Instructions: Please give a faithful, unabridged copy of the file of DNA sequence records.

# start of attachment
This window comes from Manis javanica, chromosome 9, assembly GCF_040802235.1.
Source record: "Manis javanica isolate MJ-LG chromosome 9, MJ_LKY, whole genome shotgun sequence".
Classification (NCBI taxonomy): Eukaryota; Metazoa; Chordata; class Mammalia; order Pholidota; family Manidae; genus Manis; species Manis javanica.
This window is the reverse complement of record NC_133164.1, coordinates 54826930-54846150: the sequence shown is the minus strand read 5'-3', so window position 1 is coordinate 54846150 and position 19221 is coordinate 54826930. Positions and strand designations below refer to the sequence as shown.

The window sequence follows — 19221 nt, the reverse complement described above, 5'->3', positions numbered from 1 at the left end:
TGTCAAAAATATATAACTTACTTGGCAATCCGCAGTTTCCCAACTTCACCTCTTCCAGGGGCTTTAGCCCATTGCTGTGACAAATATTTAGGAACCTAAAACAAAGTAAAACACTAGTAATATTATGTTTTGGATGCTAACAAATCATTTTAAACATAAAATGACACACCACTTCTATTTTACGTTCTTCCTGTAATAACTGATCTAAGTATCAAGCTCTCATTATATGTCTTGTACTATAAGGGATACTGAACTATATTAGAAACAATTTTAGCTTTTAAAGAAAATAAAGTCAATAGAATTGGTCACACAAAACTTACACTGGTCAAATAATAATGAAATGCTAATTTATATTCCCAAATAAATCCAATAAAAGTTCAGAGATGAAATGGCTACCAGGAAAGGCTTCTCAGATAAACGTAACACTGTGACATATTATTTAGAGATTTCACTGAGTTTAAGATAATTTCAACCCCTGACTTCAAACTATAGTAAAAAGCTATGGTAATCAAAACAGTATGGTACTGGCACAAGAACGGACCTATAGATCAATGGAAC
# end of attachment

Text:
This window comes from Manis javanica, chromosome 9, assembly GCF_040802235.1.
Source record: "Manis javanica isolate MJ-LG chromosome 9, MJ_LKY, whole genome shotgun sequence".
Classification (NCBI taxonomy): Eukaryota; Metazoa; Chordata; class Mammalia; order Pholidota; family Manidae; genus Manis; species Manis javanica.
This window is the reverse complement of record NC_133164.1, coordinates 54826930-54846150: the sequence shown is the minus strand read 5'-3', so window position 1 is coordinate 54846150 and position 19221 is coordinate 54826930. Positions and strand designations below refer to the sequence as shown.

The window sequence follows — 19221 nt, the reverse complement described above, 5'->3', positions numbered from 1 at the left end:
TGTCAAAAATATATAACTTACTTGGCAATCCGCAGTTTCCCAACTTCACCTCTTCCAGGGGCTTTAGCCCATTGCTGTGACAAATATTTAGGAACCTAAAACAAAGTAAAACACTAGTAATATTATGTTTTGGATGCTAACAAATCATTTTAAACATAAAATGACACACCACTTCTATTTTACGTTCTTCCTGTAATAACTGATCTAAGTATCAAGCTCTCATTATATGTCTTGTACTATAAGGGATACTGAACTATATTAGAAACAATTTTAGCTTTTAAAGAAAATAAAGTCAATAGAATTGGTCACACAAAACTTACACTGGTCAAATAATAATGAAATGCTAATTTATATTCCCAAATAAATCCAATAAAAGTTCAGAGATGAAATGGCTACCAGGAAAGGCTTCTCAGATAAACGTAACACTGTGACATATTATTTAGAGATTTCACTGAGTTTAAGATAATTTCAACCCCTGACTTCAAACTATAGTAAAAAGCTATGGTAATCAAAACAGTATGGTACTGGCACAAGAACGGACCTATAGATCAATGGAAC